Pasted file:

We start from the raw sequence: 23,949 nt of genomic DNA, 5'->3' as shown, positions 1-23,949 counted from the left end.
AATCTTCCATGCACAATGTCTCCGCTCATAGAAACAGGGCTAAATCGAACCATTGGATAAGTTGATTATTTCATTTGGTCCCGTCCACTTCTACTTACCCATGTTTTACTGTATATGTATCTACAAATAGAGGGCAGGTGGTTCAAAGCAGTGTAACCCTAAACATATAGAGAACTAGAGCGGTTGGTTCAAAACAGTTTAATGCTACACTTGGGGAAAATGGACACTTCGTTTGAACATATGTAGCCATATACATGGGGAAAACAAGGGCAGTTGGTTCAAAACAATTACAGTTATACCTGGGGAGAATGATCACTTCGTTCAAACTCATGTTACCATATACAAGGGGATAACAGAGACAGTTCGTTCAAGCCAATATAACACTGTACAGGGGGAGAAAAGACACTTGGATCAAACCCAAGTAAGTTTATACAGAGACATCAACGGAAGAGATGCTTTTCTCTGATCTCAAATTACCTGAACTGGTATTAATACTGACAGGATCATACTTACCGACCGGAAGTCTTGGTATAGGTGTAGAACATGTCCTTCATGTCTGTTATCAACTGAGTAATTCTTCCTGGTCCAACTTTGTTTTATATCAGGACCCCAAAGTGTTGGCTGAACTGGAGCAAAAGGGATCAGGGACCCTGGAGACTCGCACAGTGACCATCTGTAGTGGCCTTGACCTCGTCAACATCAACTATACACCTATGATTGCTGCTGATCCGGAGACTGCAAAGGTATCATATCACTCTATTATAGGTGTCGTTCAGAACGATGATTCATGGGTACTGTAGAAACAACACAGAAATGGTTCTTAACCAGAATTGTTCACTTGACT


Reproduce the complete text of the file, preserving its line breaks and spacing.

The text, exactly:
We start from the raw sequence: 23,949 nt of genomic DNA, 5'->3' as shown, positions 1-23,949 counted from the left end.
AATCTTCCATGCACAATGTCTCCGCTCATAGAAACAGGGCTAAATCGAACCATTGGATAAGTTGATTATTTCATTTGGTCCCGTCCACTTCTACTTACCCATGTTTTACTGTATATGTATCTACAAATAGAGGGCAGGTGGTTCAAAGCAGTGTAACCCTAAACATATAGAGAACTAGAGCGGTTGGTTCAAAACAGTTTAATGCTACACTTGGGGAAAATGGACACTTCGTTTGAACATATGTAGCCATATACATGGGGAAAACAAGGGCAGTTGGTTCAAAACAATTACAGTTATACCTGGGGAGAATGATCACTTCGTTCAAACTCATGTTACCATATACAAGGGGATAACAGAGACAGTTCGTTCAAGCCAATATAACACTGTACAGGGGGAGAAAAGACACTTGGATCAAACCCAAGTAAGTTTATACAGAGACATCAACGGAAGAGATGCTTTTCTCTGATCTCAAATTACCTGAACTGGTATTAATACTGACAGGATCATACTTACCGACCGGAAGTCTTGGTATAGGTGTAGAACATGTCCTTCATGTCTGTTATCAACTGAGTAATTCTTCCTGGTCCAACTTTGTTTTATATCAGGACCCCAAAGTGTTGGCTGAACTGGAGCAAAAGGGATCAGGGACCCTGGAGACTCGCACAGTGACCATCTGTAGTGGCCTTGACCTCGTCAACATCAACTATACACCTATGATTGCTGCTGATCCGGAGACTGCAAAGGTATCATATCACTCTATTATAGGTGTCGTTCAGAACGATGATTCATGGGTACTGTAGAAACAACACAGAAATGGTTCTTAACCAGAATTGTTCACTTGACT